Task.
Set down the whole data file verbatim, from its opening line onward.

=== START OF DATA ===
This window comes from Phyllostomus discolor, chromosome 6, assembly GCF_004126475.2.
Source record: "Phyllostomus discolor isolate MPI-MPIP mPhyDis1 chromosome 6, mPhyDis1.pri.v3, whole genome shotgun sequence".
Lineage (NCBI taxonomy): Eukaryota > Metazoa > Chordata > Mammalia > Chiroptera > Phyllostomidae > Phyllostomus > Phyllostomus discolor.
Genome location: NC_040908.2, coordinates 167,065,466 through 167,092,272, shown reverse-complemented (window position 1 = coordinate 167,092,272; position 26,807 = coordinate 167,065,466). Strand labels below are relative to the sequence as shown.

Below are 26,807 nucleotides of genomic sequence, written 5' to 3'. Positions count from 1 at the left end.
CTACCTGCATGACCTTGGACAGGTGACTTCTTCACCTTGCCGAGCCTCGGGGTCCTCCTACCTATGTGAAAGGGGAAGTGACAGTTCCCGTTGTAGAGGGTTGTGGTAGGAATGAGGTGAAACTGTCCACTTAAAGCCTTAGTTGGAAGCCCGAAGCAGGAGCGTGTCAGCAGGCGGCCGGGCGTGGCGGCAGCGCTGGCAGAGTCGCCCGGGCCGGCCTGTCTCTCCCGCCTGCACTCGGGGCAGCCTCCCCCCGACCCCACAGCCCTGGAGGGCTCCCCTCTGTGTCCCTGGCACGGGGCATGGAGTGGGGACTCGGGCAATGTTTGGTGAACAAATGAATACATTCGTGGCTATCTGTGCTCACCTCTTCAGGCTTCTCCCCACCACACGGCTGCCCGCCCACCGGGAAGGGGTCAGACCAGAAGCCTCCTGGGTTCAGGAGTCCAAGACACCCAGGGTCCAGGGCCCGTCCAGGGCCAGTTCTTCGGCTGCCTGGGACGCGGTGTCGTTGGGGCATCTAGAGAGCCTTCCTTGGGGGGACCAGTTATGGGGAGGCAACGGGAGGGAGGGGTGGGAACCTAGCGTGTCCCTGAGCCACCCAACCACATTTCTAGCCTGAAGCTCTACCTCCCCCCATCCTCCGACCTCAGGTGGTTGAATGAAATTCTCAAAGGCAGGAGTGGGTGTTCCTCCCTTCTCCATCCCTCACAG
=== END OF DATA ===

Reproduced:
This window comes from Phyllostomus discolor, chromosome 6, assembly GCF_004126475.2.
Source record: "Phyllostomus discolor isolate MPI-MPIP mPhyDis1 chromosome 6, mPhyDis1.pri.v3, whole genome shotgun sequence".
Lineage (NCBI taxonomy): Eukaryota > Metazoa > Chordata > Mammalia > Chiroptera > Phyllostomidae > Phyllostomus > Phyllostomus discolor.
Genome location: NC_040908.2, coordinates 167,065,466 through 167,092,272, shown reverse-complemented (window position 1 = coordinate 167,092,272; position 26,807 = coordinate 167,065,466). Strand labels below are relative to the sequence as shown.

Below are 26,807 nucleotides of genomic sequence, written 5' to 3'. Positions count from 1 at the left end.
CTACCTGCATGACCTTGGACAGGTGACTTCTTCACCTTGCCGAGCCTCGGGGTCCTCCTACCTATGTGAAAGGGGAAGTGACAGTTCCCGTTGTAGAGGGTTGTGGTAGGAATGAGGTGAAACTGTCCACTTAAAGCCTTAGTTGGAAGCCCGAAGCAGGAGCGTGTCAGCAGGCGGCCGGGCGTGGCGGCAGCGCTGGCAGAGTCGCCCGGGCCGGCCTGTCTCTCCCGCCTGCACTCGGGGCAGCCTCCCCCCGACCCCACAGCCCTGGAGGGCTCCCCTCTGTGTCCCTGGCACGGGGCATGGAGTGGGGACTCGGGCAATGTTTGGTGAACAAATGAATACATTCGTGGCTATCTGTGCTCACCTCTTCAGGCTTCTCCCCACCACACGGCTGCCCGCCCACCGGGAAGGGGTCAGACCAGAAGCCTCCTGGGTTCAGGAGTCCAAGACACCCAGGGTCCAGGGCCCGTCCAGGGCCAGTTCTTCGGCTGCCTGGGACGCGGTGTCGTTGGGGCATCTAGAGAGCCTTCCTTGGGGGGACCAGTTATGGGGAGGCAACGGGAGGGAGGGGTGGGAACCTAGCGTGTCCCTGAGCCACCCAACCACATTTCTAGCCTGAAGCTCTACCTCCCCCCATCCTCCGACCTCAGGTGGTTGAATGAAATTCTCAAAGGCAGGAGTGGGTGTTCCTCCCTTCTCCATCCCTCACAG